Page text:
Pentax HD DA 21mm f3.2 AL Limited lens review: Enhanced image quality

18
DxOMark Lens

Introduction

Pentax DSLR owners can take advantage of the widest range of dedicated lenses covering the smaller APS-C sensor, and the DA Limited series is one of the smallest and best made of the various lens series that the company offers.

As a moderate wide-angle model, the equivalent of a 32mm on full-frame camera, the HD DA 21mm f3.2 AL Limited is an update to the original ‘smc’ model. As well as new rounded diaphragm opening for improved rendering of out of focus areas, the new model has nano-tech ‘HD’ (High Definition) multi-layer lens coatings. As well as a new coating process, which is claimed to reduce unevenness that can affect image quality, the HD coatings are claimed to increase light transmittance and lower reflectance by more than 50% compared to conventional coatings, thus reducing flare and ghosting.

In other respects the HD version is much the same as the original. It retains the high-grade aluminum alloy outer and somehow manages to squeeze 8 elements in 5 groups into a body that measures just 1” (25mm) in length.  In spite of the all-metal body it weighs just 0.30 lb (134g). With a 49mm filter thread and a minimum focus distance of 0.7” (0.2m) the new Pentax HD DA 21mm f3.2 AL Limited is available now at $699.

Pentax HD DA 21mm F3.2 AL Limited lens performance

Mounted on the new Pentax K-3 with its 24-Mpix sensor without the AA blur filter the new HD 21mm f3.2 AL Limited achieved a DxOMark lens score of 18 points. That’s a good but not great score for a moderately wide prime, and in part that’s due to the slightly lower than expected 11-P-Mpix peak sharpness score. Given the potential of the optical system sharpness is a little disappointing but it’s not the whole story.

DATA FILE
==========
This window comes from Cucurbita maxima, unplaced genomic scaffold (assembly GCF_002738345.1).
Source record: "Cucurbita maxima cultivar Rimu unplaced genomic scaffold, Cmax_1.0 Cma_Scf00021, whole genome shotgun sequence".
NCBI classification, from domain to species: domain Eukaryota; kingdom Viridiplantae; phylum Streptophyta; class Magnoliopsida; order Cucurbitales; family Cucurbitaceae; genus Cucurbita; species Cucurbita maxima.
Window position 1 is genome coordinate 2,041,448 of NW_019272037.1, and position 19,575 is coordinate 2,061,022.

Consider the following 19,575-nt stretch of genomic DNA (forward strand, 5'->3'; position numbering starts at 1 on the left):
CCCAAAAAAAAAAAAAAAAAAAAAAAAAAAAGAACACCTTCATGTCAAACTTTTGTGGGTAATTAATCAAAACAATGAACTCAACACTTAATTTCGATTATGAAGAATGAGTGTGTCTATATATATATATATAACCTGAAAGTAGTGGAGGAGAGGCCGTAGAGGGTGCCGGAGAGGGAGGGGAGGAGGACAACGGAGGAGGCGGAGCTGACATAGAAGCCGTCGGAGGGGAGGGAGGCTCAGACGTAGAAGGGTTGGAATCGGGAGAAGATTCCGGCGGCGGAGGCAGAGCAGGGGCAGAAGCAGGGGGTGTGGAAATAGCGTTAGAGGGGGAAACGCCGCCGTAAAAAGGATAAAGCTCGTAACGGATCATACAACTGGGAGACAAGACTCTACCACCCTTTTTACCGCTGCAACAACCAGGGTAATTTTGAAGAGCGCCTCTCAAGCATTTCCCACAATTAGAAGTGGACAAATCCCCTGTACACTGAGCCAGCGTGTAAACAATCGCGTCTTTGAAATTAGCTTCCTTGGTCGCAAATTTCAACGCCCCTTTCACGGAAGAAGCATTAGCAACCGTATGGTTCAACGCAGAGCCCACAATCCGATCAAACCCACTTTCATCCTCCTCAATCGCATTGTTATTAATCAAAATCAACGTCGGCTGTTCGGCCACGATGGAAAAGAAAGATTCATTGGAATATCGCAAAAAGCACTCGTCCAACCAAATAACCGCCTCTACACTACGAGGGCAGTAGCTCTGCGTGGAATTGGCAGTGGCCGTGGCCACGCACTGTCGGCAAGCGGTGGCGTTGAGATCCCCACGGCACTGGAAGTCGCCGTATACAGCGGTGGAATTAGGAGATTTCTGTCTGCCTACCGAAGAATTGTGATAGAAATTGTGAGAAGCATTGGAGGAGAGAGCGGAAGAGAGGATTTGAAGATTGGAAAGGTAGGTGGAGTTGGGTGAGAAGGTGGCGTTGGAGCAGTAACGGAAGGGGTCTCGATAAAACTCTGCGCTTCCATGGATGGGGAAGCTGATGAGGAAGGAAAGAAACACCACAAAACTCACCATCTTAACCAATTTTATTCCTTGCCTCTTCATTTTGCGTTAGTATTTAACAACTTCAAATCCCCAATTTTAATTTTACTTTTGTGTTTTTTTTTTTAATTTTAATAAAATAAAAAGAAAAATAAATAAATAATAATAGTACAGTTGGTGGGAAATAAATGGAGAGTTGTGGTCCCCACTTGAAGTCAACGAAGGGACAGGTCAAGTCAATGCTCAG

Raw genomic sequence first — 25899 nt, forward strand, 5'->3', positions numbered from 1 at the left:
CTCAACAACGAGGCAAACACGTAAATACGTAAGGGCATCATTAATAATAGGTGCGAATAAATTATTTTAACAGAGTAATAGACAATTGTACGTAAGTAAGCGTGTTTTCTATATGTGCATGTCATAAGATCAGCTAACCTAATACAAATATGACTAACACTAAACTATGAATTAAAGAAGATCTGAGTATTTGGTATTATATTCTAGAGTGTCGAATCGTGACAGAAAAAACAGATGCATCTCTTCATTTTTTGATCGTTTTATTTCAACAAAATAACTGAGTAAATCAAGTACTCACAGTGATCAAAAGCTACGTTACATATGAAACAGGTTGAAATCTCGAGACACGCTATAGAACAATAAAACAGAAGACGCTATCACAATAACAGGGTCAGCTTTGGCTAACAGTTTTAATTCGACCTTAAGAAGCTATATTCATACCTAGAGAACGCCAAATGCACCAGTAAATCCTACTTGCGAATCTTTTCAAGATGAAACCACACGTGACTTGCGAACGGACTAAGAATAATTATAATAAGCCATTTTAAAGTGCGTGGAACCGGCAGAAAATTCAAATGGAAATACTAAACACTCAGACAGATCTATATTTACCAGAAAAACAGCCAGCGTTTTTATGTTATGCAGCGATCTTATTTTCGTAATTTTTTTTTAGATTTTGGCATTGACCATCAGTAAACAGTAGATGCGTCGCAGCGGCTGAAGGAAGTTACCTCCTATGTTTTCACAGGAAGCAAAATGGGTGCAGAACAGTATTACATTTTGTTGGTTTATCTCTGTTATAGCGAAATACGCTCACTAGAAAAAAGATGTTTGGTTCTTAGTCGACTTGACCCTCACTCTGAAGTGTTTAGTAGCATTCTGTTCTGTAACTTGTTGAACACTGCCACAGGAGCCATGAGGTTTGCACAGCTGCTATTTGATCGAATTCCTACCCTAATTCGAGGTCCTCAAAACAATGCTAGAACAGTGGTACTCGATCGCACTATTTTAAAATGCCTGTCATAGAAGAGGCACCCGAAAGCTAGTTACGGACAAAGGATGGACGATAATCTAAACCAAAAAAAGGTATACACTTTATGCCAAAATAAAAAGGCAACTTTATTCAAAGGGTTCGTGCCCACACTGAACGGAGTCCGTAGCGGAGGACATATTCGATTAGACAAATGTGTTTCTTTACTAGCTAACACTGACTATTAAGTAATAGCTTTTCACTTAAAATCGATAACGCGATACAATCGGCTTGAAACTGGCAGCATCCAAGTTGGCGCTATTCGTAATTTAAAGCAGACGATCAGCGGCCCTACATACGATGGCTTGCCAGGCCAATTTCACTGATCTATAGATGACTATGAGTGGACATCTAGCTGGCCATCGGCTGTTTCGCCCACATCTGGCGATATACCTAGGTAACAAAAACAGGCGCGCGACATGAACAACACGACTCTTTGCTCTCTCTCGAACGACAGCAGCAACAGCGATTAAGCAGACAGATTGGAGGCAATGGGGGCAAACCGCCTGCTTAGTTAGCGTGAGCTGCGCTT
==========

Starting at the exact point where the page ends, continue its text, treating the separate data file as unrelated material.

Distortion is low and vignetting, if not low exactly for this type of lens, is at least well controlled.

Peripheral illumination is 1.1 Ev lower in the extreme corners than the center at maximum aperture but the transition isn’t abrupt, and besides it’s easy to remove if it’s troubling. A trace of vignetting can still be seen at f4 in the corners but it’s clear by f5.6.

Chromatic aberration is more troublesome, and it’s noticeable at times in the outer 50% of the frame. Stopping down helps reduce it but it remains in the extreme corners in our tests, though it is unlikely to be an issue in normal use.

Pentax HD DA 21mm F3.2 AL Limited versus Pentax smc DA 21mm F3.2 AL Limited mounted on Pentax K-3: Enhanced performance

Compared with its smc predecessor, the HD version performs very similarly as you might expect, but there are some improvements. From the initial aperture to f5.6, the new HD coated lens has slightly better uniformity, although from f8 through to f22 the two remain alike. Although peak sharpness and transmission remains unchanged, the new HD coating technology, which, according to the company shuns the conventional vacuum evaporation process, appears to improve peripheral illumination while also lowering lateral chromatic aberration.

With lens compactness being a real selling point these days the popularity of Pentax’s tiny ‘pancake’ primes continues unabated. The smc 21mm f3.2 AL Limited was a well-liked model and the new HD version, with its improved coatings, has brought subtle but welcome enhancements to image quality. If you already own the smc version there seems little real reason to upgrade, but if you were thinking of picking one up for the first time, the small premium of around $50 appears to be a small price to pay for the benefits.